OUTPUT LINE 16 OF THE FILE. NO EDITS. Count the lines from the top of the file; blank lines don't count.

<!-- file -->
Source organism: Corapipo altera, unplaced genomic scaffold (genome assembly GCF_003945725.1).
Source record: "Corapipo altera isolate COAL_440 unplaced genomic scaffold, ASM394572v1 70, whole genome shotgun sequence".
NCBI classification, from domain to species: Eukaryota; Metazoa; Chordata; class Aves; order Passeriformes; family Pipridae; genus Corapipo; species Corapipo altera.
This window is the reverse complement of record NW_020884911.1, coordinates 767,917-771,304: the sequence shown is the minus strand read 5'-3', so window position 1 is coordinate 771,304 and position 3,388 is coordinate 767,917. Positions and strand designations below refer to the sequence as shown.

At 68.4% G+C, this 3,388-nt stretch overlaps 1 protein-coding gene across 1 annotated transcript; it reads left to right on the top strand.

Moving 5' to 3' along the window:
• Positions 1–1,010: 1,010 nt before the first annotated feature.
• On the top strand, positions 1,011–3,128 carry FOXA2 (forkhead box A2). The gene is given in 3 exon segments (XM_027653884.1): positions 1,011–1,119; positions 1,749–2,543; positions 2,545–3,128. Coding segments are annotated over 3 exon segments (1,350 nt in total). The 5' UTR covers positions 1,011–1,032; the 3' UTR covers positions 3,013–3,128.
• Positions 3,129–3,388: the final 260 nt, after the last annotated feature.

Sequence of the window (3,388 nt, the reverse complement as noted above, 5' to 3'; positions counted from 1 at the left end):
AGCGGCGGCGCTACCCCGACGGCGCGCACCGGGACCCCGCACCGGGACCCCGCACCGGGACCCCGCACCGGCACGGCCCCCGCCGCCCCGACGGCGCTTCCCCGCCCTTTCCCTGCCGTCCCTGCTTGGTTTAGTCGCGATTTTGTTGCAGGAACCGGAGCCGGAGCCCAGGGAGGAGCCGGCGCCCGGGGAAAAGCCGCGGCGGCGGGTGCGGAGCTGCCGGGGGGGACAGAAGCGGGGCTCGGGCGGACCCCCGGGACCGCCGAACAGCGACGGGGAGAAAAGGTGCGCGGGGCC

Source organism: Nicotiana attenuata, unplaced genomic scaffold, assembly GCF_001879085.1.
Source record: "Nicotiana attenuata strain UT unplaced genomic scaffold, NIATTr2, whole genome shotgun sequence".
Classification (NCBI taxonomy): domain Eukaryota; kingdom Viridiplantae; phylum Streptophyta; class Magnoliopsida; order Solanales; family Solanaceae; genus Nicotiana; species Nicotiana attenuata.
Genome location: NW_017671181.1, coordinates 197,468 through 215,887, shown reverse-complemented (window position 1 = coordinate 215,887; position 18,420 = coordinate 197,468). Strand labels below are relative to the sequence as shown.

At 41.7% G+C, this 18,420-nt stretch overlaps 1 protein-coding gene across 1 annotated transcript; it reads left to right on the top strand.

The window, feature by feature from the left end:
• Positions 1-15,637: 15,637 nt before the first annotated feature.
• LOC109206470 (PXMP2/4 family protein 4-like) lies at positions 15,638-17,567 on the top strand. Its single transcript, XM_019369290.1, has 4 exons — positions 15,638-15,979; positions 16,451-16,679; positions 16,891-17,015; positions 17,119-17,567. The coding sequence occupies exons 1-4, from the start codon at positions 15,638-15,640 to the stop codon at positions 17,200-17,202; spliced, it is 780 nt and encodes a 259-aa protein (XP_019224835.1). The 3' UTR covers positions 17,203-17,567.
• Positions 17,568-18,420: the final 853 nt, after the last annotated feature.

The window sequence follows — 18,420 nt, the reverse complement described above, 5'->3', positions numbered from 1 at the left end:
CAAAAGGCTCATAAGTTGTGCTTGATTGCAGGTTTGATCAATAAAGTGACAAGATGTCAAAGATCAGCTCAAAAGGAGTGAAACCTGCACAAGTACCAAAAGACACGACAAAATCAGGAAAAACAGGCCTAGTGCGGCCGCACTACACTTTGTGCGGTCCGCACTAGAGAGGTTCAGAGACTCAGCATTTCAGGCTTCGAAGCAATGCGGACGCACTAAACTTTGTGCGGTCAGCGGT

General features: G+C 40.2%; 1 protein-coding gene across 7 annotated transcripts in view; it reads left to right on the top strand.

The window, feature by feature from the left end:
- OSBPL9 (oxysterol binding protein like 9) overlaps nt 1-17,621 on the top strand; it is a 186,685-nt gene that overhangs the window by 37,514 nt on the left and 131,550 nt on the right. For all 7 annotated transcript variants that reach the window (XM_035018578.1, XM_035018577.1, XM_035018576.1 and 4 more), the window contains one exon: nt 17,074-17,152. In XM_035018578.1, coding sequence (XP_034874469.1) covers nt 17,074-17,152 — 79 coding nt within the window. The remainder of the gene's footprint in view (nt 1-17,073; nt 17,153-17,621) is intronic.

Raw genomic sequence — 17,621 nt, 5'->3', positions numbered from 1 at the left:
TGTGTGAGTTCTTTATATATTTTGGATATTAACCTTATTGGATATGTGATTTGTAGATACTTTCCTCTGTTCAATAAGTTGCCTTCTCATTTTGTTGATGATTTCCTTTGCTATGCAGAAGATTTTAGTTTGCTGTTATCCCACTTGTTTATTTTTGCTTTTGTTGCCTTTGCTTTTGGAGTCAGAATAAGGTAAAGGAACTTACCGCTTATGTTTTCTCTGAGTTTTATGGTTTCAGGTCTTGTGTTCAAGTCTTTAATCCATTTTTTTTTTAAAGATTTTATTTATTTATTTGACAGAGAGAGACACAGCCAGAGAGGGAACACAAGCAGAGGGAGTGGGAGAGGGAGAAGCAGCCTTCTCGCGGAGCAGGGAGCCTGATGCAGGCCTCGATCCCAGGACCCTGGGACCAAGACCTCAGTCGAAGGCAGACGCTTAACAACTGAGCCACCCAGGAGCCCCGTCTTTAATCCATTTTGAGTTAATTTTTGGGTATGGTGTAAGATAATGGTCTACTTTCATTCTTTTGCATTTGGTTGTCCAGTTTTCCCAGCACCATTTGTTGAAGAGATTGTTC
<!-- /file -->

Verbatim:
At 41.7% G+C, this 18,420-nt stretch overlaps 1 protein-coding gene across 1 annotated transcript; it reads left to right on the top strand.